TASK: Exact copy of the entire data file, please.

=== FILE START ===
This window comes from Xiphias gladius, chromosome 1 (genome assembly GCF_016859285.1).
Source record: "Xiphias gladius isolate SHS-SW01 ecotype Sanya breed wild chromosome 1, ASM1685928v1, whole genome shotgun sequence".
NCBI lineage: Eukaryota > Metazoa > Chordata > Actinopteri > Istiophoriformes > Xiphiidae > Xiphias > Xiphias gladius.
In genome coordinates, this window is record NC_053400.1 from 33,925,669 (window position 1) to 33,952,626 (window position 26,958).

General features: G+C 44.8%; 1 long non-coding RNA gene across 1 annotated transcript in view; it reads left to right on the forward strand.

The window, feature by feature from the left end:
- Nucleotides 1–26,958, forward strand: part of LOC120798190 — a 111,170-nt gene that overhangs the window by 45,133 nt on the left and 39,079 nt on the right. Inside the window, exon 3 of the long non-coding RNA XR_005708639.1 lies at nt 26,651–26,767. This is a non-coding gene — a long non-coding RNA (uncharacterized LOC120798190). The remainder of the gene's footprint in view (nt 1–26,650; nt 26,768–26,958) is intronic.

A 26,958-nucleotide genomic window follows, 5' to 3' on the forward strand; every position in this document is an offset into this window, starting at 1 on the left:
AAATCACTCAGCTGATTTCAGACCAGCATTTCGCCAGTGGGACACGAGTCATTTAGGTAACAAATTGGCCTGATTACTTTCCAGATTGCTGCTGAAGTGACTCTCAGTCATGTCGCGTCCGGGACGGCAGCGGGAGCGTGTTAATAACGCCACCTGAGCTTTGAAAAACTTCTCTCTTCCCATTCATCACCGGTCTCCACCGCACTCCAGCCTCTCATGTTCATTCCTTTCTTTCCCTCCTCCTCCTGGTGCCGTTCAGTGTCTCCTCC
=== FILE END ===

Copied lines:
This window comes from Xiphias gladius, chromosome 1 (genome assembly GCF_016859285.1).
Source record: "Xiphias gladius isolate SHS-SW01 ecotype Sanya breed wild chromosome 1, ASM1685928v1, whole genome shotgun sequence".
NCBI lineage: Eukaryota > Metazoa > Chordata > Actinopteri > Istiophoriformes > Xiphiidae > Xiphias > Xiphias gladius.
In genome coordinates, this window is record NC_053400.1 from 33,925,669 (window position 1) to 33,952,626 (window position 26,958).

General features: G+C 44.8%; 1 long non-coding RNA gene across 1 annotated transcript in view; it reads left to right on the forward strand.

The window, feature by feature from the left end:
- Nucleotides 1–26,958, forward strand: part of LOC120798190 — a 111,170-nt gene that overhangs the window by 45,133 nt on the left and 39,079 nt on the right. Inside the window, exon 3 of the long non-coding RNA XR_005708639.1 lies at nt 26,651–26,767. This is a non-coding gene — a long non-coding RNA (uncharacterized LOC120798190). The remainder of the gene's footprint in view (nt 1–26,650; nt 26,768–26,958) is intronic.

A 26,958-nucleotide genomic window follows, 5' to 3' on the forward strand; every position in this document is an offset into this window, starting at 1 on the left:
AAATCACTCAGCTGATTTCAGACCAGCATTTCGCCAGTGGGACACGAGTCATTTAGGTAACAAATTGGCCTGATTACTTTCCAGATTGCTGCTGAAGTGACTCTCAGTCATGTCGCGTCCGGGACGGCAGCGGGAGCGTGTTAATAACGCCACCTGAGCTTTGAAAAACTTCTCTCTTCCCATTCATCACCGGTCTCCACCGCACTCCAGCCTCTCATGTTCATTCCTTTCTTTCCCTCCTCCTCCTGGTGCCGTTCAGTGTCTCCTCC